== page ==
Optimal management of central hardwood forests under uncertainty and at large scale

Forest showing trunk and leaves of tress, Optimal Management of Central Hardwood Forests Under Uncertainty and at Large Scale research project.Optimally managing forests for multiple objectives is a century-old problem with new challenges. Recent scientific findings support that tree growth and natural disturbance regimes will likely alter under global climate change. These trends will not only impact financial returns generated by timber and nontimber products, but also critically affect ecosystem services, which is very often irreversible and sometimes disastrous. Current forest management tools are incapable of effectively dealing with these changes due to their inherent limitations. Although there exist some methods for optimization under uncertainty, few can be directly adapted to forest management due to its complexity, scale, variety of objectives, and multiple stakeholders. Therefore, it is important to develop methodology specific for optimal forest management under uncertainty of global climate change. In the central hardwood region, major species shift from oaks to maples and elevated fire frequencies are predicted to take place. Management guidelines are lacking as to how to deal with these changes, for both private landowners and practitioners of public land management. Another relevant issue is the lack of participation in active management by private owners in the region, resulting in long-term concerns in forest health, timber supply, and risk management of wildland fire and invasive species. This calls for the need of quantifying economic potentials of active management.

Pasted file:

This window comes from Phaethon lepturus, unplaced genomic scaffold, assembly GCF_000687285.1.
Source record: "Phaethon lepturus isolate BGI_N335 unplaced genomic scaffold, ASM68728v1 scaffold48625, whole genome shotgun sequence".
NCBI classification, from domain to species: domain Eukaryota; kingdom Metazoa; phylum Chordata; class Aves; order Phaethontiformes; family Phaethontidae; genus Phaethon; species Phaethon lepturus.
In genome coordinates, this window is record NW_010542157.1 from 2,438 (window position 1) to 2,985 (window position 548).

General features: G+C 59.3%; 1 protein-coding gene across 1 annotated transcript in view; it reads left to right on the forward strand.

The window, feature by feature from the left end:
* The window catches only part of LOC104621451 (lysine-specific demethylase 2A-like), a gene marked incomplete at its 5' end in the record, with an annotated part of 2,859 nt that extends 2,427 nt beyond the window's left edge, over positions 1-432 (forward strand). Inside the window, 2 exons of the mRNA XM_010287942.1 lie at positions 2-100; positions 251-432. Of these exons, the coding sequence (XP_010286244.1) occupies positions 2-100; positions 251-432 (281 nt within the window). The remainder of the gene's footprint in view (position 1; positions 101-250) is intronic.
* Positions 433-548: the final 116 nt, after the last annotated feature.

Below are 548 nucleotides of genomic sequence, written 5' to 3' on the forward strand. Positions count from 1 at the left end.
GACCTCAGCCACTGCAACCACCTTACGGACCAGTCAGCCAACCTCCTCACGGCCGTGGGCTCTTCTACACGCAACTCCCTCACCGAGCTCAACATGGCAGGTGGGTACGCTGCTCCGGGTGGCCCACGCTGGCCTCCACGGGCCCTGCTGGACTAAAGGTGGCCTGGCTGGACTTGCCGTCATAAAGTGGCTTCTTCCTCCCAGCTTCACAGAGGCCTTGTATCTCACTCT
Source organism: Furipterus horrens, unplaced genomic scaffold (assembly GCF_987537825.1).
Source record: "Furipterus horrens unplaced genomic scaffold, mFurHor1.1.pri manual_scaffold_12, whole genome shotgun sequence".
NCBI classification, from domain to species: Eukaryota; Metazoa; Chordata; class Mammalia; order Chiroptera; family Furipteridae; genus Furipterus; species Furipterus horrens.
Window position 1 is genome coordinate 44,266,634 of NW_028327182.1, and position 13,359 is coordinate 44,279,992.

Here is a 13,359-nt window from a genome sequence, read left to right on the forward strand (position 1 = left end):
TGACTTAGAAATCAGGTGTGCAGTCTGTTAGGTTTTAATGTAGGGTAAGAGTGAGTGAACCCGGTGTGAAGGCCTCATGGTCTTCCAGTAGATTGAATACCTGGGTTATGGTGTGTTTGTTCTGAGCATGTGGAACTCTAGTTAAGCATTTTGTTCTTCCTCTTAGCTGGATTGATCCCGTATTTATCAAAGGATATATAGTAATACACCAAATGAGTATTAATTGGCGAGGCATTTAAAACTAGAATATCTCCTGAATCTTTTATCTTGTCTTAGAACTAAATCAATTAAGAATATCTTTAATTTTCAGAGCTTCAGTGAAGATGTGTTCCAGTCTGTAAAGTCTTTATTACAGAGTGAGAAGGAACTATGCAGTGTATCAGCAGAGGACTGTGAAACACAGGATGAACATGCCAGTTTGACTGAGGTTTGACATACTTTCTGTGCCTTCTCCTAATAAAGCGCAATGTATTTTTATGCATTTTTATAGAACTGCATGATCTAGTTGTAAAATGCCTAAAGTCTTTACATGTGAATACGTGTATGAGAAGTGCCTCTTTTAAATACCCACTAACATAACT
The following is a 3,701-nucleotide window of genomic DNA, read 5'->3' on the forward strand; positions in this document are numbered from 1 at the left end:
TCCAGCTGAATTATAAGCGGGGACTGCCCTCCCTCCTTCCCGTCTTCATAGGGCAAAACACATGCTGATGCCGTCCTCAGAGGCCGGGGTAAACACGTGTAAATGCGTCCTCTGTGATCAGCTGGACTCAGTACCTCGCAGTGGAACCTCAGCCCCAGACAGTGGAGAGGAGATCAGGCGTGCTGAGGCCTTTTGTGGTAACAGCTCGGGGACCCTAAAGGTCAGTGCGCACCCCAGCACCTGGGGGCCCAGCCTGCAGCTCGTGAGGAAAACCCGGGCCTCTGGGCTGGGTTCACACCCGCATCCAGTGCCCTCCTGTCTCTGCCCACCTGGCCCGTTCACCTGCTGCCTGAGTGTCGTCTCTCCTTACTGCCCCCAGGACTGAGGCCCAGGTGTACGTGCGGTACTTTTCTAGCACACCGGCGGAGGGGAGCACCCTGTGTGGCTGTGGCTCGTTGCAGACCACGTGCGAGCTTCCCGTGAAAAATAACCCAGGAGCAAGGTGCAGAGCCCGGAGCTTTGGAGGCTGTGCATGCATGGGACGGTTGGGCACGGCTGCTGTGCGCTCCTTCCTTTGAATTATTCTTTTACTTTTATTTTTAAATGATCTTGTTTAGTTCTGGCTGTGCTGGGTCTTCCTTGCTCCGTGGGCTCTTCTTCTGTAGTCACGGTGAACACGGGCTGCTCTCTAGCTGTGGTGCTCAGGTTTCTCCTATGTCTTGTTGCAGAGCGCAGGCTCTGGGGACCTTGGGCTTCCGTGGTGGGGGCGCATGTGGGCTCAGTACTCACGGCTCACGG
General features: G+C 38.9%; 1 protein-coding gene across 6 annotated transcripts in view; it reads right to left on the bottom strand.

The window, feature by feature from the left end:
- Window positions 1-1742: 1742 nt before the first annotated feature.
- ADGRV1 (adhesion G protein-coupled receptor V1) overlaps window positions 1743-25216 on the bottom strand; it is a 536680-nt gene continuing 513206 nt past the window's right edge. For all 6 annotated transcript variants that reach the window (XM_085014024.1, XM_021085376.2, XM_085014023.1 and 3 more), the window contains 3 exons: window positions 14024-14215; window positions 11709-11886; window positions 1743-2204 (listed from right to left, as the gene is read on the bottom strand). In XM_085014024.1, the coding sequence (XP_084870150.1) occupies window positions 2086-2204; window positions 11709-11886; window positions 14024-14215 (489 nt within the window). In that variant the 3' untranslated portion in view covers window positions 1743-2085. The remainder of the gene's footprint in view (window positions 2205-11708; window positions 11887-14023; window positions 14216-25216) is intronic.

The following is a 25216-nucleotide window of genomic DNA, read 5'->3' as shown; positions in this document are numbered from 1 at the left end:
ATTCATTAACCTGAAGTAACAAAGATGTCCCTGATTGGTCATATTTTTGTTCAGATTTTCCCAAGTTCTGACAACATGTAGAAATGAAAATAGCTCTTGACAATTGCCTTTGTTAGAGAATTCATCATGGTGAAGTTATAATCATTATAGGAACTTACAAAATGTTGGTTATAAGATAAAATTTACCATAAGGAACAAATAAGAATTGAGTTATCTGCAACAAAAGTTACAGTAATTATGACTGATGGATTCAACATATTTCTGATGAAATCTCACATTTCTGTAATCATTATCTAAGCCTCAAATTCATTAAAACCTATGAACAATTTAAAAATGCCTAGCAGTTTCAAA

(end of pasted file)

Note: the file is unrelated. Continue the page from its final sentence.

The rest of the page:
The proposed research will fill both the methodological and empirical gaps in research of forest management. Moreover, it will provide straightforward management guideline assisting informed decisions by landowners and managers in complex situations. It will also quantify critical economic values not only motivating participation in active forest management but also assisting effective policy design.

Project Director: Dr. Mo Zhou
10/01/2018 - 09/30/2023

Learn More About Us

Eastern Hellbender salamander
USDA Awards Farmers Helping Hellbenders Project $2.7 Million in Funding

The “Farmers Helping Hellbenders” project, led by Dr. Rod Williams and Purdue...

Read More
Bitternut hickory leaves
Intro to Trees of Indiana: Bitternut Hickory

Meet the bitternut hickory or Carya cordiformis. This cousin of the pecan, has anywhere from five...

Read More
Nearshore southern Lake Michigan coastline during sunset.
Research Looks at Changes in Lake Michigan Nearshore Fish Assemblage

How has the nearshore fish assemblage in Lake Michigan changed over the last 40 years and what...

Read More
Sophomore wildlife major Emma Johnson holding a bald eagle skull, presenting her Anyone Can Bird program for the first time at Vega State Park.
FNR Field Report: Emma Johnson

Emma Johnson, a sophomore wildlife major from Luray, Virginia, had a two-fold internship as an...

Read More
A bobcat in Indiana
Researchers Develop Tools to Assess Habitat Selection, Suitability for Bobcats

Former postdoctoral researcher Landon Jones along with Drs. Rod Swihart and Pat Zollner and...

Read More
Hackberry leaves
Intro to Trees of Indiana: Hackberry

Meet the hackberry or Celtis occidentalis. This species is easily identified by its lopsided,...

Read More